UNL storm chasing field research resumes after pandemic pause

The 17 from UNL rolled out on Monday and will spend the next month covering hundreds of miles, and they hope for handfuls of storms.
Published: May. 17, 2022 at 8:30 PM CDT
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LINCOLN, Neb. (KOLN) - As Lincoln sees the potential for severe weather Tuesday night, a group made up in part of UNL graduate students is hitting the road on a research effort that’s been on pause for the last three years.

It’s known as the TORUS project or Targeted Observation by Radars and UAS of Supercells. They’re essentially storm chasing to give forecasters a better data.

The group makes up a larger network that spans a few universities. They work to gather data, specifically supercell thunderstorms that have the potential to create tornadoes.

The 17 from UNL rolled out on Monday and will spend the next month covering hundreds of miles, and they hope for handfuls of storms.

“We are covering different parts of the storm at the same time, some are above the ground, some are at the ground, some are ahead of the storm some are actually in the storm,” said Adam Houston an atmospheric scientist with UNL and a leader on the project.

The group looks to study storms from all angles. With trucks, balloons and other instruments that monitor different facets of a storm. They’ve used drones in the past and are looking to bring them back further along in the process. All in hopes of compiling data to improve storm and tornado forecasting.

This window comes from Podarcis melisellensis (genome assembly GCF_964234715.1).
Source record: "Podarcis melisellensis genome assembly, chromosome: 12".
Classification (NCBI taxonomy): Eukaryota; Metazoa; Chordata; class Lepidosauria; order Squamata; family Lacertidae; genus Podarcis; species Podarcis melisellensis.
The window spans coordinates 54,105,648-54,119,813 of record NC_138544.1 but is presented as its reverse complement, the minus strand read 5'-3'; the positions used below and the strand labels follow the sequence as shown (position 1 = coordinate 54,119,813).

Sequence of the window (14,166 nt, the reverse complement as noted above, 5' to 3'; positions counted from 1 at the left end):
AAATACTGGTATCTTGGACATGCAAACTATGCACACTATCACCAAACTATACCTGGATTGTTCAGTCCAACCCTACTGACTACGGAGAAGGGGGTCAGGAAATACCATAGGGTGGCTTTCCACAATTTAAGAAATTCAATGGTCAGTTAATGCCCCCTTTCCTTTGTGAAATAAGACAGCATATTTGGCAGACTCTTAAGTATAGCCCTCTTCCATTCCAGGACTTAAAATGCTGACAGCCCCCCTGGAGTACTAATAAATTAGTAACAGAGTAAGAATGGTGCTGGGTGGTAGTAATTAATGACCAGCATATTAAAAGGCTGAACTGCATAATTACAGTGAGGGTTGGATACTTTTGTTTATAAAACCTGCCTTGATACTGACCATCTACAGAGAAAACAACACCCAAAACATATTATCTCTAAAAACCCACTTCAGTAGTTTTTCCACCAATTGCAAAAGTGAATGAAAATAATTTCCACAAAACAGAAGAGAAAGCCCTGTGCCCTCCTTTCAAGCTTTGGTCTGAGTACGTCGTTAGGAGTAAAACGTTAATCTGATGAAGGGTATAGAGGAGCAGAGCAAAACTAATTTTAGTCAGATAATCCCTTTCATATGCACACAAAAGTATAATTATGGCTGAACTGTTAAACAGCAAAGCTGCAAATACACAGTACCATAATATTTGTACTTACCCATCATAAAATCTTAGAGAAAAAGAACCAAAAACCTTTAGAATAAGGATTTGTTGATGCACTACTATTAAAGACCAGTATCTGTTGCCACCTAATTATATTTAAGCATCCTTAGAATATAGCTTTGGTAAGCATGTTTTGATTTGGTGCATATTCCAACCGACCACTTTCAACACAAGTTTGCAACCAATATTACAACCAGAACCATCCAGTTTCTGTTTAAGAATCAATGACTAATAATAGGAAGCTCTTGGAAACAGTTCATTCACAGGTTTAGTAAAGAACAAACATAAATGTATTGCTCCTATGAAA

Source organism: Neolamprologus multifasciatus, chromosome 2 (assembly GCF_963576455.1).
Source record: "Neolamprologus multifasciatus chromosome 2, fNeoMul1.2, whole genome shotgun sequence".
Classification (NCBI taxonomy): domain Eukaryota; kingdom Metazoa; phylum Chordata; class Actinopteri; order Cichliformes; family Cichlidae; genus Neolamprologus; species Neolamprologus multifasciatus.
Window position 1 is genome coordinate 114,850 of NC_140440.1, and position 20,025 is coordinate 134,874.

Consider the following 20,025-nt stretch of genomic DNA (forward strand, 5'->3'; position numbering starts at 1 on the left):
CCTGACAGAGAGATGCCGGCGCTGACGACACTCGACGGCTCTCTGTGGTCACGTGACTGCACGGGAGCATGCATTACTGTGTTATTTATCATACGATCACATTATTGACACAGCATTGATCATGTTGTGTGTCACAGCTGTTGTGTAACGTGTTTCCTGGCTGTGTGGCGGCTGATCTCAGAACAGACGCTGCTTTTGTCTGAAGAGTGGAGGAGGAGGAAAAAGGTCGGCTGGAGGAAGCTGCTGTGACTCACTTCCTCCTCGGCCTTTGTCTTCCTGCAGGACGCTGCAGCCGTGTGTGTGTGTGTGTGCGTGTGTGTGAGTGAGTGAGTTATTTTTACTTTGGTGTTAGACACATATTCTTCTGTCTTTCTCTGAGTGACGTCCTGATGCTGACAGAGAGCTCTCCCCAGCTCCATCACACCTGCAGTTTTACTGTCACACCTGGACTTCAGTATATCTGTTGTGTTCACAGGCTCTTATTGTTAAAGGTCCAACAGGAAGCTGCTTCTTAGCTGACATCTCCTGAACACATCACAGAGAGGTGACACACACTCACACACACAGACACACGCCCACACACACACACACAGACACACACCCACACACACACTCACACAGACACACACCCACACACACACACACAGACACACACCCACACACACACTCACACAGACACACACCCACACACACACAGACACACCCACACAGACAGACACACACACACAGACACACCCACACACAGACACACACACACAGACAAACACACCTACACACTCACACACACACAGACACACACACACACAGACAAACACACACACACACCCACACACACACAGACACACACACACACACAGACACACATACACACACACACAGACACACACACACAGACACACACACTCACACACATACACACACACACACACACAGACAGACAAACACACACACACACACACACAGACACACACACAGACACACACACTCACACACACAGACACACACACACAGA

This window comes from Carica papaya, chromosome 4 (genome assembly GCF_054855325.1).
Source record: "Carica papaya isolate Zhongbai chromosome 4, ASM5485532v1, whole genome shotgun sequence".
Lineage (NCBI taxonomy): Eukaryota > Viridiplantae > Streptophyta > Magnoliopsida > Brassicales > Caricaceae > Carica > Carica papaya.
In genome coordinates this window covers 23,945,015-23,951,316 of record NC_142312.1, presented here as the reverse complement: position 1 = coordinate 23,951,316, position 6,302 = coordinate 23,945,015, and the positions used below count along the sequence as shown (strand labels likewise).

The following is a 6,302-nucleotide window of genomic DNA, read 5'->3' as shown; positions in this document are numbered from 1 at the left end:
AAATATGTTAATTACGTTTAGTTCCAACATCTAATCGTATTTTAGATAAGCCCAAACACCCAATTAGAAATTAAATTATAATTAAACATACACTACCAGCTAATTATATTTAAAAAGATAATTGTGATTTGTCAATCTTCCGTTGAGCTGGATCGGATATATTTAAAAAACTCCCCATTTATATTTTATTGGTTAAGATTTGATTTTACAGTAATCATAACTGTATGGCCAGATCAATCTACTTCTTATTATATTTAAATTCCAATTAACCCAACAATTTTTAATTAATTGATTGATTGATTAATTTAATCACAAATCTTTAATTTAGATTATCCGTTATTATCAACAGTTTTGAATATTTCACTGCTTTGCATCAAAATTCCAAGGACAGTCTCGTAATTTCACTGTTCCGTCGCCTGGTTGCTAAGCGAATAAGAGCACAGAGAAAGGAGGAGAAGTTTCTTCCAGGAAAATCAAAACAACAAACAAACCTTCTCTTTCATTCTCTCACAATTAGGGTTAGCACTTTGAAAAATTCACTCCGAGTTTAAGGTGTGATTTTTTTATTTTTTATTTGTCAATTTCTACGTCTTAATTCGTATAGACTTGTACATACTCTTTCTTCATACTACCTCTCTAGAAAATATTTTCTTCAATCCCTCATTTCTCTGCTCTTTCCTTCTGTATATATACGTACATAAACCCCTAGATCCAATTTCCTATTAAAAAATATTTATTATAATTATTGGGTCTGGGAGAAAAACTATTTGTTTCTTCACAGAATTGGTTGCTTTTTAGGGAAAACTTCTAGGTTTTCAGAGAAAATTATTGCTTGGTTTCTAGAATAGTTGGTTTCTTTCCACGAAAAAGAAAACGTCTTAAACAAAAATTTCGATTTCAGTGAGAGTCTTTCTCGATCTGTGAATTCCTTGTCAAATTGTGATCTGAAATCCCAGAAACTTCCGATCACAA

“That’s the key for almost everything we do,” Houston said. “By actually targeting the storms and not just relying on surveillance weather data we can actually get much better resolution.”

Much of the talk around weather this spring and summer has stemmed from ongoing drought conditions. Houston said it’s unclear yet what that might do to severe weather season.

“The amount of moisture available to the storms but to a large extent most of the moisture that these storms feed on comes from over the Gulf of Mexico and not so much the local land here,” Houston said.

The pandemic put a pause on the program. They last went out in 2019 so Houston said this summer’s research will be compared with what they collected three years ago.

“We need more data - because to do some of that analysis that’s required to understand supercells we need more than just the handful of cases we got in 2019,” Houston said.

The whole goal of the project is to give the National Weather Service better data so they can more accurately project watches and warnings, even figuring out when they’re not needed.

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